IRS gives Equifax a sweetheart deal

  • 6 October 2017
  • NormanL
IRS gives Equifax a sweetheart deal

Equifax, the giant credit bureau that gathers, and sells, information on millions of Americans, is still reeling from the massive data breach that exposed much of that data to hackers, and its subsequent bungling in response to the crime. While that story is still unfolding, the company did manage to land a big government contract...with the IRS. And it has, quite rightly, raised a lot of eyebrows:

The IRS will pay Equifax $7.25 million to verify taxpayer identities and help prevent fraud under a no-bid contract issued last week, even as lawmakers lash the embattled company about a massive security breach that exposed personal information of as many as 145.5 million Americans.

A contract award for Equifax's data services was posted to the Federal Business Opportunities database Sept. 30 — the final day of the fiscal year. The credit agency will "verify taxpayer identity" and "assist in ongoing identity verification and validations" at the IRS, according to the award.

The notice describes the contract as a "sole source order," meaning Equifax is the only company deemed capable of providing the service. It says the order was issued to prevent a lapse in identity checks while officials resolve a dispute over a separate contract.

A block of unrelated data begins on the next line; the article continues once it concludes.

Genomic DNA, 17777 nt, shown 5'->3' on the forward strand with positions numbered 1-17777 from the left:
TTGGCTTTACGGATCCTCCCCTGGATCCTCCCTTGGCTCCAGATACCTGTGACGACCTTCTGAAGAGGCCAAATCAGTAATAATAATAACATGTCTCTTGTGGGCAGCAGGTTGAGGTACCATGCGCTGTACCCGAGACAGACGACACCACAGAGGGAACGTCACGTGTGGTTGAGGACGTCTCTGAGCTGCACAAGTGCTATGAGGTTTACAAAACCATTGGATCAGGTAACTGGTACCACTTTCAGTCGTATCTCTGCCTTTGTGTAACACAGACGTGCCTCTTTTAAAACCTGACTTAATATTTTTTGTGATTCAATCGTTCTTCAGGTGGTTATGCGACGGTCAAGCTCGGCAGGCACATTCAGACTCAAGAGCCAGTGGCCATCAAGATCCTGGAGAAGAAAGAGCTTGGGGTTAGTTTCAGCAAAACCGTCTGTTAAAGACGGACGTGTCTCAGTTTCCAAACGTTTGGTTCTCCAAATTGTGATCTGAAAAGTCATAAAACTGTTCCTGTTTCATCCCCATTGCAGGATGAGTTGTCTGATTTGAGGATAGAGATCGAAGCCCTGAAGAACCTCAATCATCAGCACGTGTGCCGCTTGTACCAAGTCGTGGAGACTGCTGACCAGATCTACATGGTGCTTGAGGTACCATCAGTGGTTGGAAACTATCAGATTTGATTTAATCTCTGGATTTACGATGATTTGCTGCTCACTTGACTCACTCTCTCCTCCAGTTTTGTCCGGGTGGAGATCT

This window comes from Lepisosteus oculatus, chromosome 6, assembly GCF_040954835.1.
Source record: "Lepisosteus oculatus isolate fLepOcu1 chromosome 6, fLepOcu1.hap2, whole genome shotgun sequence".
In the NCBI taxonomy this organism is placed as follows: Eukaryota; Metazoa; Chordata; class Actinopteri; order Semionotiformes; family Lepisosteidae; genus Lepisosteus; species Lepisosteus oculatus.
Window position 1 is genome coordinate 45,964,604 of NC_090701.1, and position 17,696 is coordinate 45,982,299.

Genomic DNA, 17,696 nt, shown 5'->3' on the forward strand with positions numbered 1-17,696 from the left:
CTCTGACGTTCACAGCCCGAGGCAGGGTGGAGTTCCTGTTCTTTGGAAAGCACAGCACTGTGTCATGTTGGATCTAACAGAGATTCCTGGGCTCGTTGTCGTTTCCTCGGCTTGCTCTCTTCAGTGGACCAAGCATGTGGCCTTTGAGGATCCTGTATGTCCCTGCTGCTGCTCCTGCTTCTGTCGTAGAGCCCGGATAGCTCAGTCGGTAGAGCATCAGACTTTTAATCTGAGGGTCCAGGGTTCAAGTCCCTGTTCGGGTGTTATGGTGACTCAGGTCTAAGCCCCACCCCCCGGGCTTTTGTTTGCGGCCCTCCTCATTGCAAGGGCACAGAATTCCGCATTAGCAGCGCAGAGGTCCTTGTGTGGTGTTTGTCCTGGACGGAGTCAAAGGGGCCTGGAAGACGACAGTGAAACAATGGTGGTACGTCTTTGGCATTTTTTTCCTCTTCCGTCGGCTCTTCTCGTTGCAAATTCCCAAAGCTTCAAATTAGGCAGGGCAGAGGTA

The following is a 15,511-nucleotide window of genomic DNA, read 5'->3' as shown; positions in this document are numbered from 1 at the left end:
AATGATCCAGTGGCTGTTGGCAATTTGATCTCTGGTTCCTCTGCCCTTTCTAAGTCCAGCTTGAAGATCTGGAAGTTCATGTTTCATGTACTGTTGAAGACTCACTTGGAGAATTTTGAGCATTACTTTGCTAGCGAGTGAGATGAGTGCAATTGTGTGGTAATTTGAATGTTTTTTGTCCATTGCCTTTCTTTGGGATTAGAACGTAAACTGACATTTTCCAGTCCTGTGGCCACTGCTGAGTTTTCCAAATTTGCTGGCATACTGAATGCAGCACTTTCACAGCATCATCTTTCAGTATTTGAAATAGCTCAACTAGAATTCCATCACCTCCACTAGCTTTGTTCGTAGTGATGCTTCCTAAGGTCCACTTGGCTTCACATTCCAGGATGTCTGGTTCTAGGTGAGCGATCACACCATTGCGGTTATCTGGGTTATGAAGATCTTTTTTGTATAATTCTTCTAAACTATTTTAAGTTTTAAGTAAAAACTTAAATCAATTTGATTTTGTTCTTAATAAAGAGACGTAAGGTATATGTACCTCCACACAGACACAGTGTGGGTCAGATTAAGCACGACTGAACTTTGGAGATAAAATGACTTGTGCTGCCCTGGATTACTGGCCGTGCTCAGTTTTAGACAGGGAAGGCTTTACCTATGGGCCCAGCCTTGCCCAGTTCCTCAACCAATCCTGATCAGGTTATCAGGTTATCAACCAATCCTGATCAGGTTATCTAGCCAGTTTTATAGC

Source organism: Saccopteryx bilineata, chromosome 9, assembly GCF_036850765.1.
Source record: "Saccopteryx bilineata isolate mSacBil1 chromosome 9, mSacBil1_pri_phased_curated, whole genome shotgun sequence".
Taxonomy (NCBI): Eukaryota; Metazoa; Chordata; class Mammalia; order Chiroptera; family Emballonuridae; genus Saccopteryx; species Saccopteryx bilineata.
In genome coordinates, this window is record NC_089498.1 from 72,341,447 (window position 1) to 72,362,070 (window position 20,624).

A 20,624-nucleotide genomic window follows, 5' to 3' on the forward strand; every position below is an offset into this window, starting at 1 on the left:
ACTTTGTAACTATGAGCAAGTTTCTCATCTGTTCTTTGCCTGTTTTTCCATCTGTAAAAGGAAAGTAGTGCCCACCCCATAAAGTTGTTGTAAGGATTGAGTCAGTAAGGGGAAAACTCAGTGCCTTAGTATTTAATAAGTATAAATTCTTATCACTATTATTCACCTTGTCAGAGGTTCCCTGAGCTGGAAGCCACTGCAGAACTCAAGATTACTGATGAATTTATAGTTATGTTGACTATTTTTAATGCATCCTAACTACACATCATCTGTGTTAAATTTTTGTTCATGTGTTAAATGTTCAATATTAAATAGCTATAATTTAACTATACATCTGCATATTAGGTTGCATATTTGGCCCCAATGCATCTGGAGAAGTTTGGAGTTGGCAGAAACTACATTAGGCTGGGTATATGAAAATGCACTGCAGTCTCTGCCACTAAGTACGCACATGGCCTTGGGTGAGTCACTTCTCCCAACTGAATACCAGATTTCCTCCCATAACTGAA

Lawmakers on both sides of the aisle blasted the IRS decision.

As well they should. Equifax's lax security measures, botched response, and continued fumbling has left its corporate reputation in tatters, and left millions of people open to possible identity theft. That it still managed to get a sweetheart contract with the IRS? That's genuinely shocking.

The IRS defended its decision in a statement, saying that Equifax told the agency that none of its data was involved in the breach and that Equifax already provides similar services to the IRS under a previous contract.

"Following an internal review and an on-site visit with Equifax, the IRS believes the service Equifax provided does not pose a risk to IRS data or systems," the statement reads. "At this time, we have seen no indications of tax fraud related to the Equifax breach, but we will continue to closely monitor the situation."

That's rich. The IRS was the source of an earlier security breach that exposed the personal data of hundreds of thousands of American taxpayers, which resulted in a surge of tax refund fraud. And yes, Equifax contributed to that problem, too.

We can chide the IRS for its decision. We can heap scorn on Equifax for its ineptness. But uniting the two entities to stand guard over the public's tax information strikes us as a crude attempt at comedy. Surely, this is a joke. A bad joke. They can't be serious.

But by current reporting accounts, the IRS is serious about going ahead with the deal.

What could possibly go wrong? Everything. Go here for suggestions on what you should do to protect your credit.

 

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